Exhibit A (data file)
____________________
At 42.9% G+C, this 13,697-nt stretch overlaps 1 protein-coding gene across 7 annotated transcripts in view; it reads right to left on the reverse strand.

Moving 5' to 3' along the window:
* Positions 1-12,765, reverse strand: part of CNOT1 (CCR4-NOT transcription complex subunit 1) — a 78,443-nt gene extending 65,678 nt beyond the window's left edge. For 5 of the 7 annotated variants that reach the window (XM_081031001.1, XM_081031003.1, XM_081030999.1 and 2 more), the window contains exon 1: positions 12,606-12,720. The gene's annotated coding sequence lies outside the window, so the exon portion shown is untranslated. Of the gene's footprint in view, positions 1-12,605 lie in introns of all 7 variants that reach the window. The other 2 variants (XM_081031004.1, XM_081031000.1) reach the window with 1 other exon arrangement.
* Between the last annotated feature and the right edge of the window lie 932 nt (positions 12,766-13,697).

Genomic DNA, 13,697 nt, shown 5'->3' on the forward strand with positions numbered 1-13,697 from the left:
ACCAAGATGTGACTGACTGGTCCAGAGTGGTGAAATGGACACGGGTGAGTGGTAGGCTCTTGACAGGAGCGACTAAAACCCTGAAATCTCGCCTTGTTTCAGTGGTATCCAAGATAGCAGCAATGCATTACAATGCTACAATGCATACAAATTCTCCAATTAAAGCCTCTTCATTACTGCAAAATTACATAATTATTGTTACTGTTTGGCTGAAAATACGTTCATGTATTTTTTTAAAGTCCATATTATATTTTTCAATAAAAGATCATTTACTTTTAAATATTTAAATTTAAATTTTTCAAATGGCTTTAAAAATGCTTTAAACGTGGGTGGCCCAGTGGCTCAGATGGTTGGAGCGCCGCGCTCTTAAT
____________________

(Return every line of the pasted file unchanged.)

At 42.9% G+C, this 13,697-nt stretch overlaps 1 protein-coding gene across 7 annotated transcripts in view; it reads right to left on the reverse strand.

Moving 5' to 3' along the window:
* Positions 1-12,765, reverse strand: part of CNOT1 (CCR4-NOT transcription complex subunit 1) — a 78,443-nt gene extending 65,678 nt beyond the window's left edge. For 5 of the 7 annotated variants that reach the window (XM_081031001.1, XM_081031003.1, XM_081030999.1 and 2 more), the window contains exon 1: positions 12,606-12,720. The gene's annotated coding sequence lies outside the window, so the exon portion shown is untranslated. Of the gene's footprint in view, positions 1-12,605 lie in introns of all 7 variants that reach the window. The other 2 variants (XM_081031004.1, XM_081031000.1) reach the window with 1 other exon arrangement.
* Between the last annotated feature and the right edge of the window lie 932 nt (positions 12,766-13,697).

Genomic DNA, 13,697 nt, shown 5'->3' on the forward strand with positions numbered 1-13,697 from the left:
ACCAAGATGTGACTGACTGGTCCAGAGTGGTGAAATGGACACGGGTGAGTGGTAGGCTCTTGACAGGAGCGACTAAAACCCTGAAATCTCGCCTTGTTTCAGTGGTATCCAAGATAGCAGCAATGCATTACAATGCTACAATGCATACAAATTCTCCAATTAAAGCCTCTTCATTACTGCAAAATTACATAATTATTGTTACTGTTTGGCTGAAAATACGTTCATGTATTTTTTTAAAGTCCATATTATATTTTTCAATAAAAGATCATTTACTTTTAAATATTTAAATTTAAATTTTTCAAATGGCTTTAAAAATGCTTTAAACGTGGGTGGCCCAGTGGCTCAGATGGTTGGAGCGCCGCGCTCTTAAT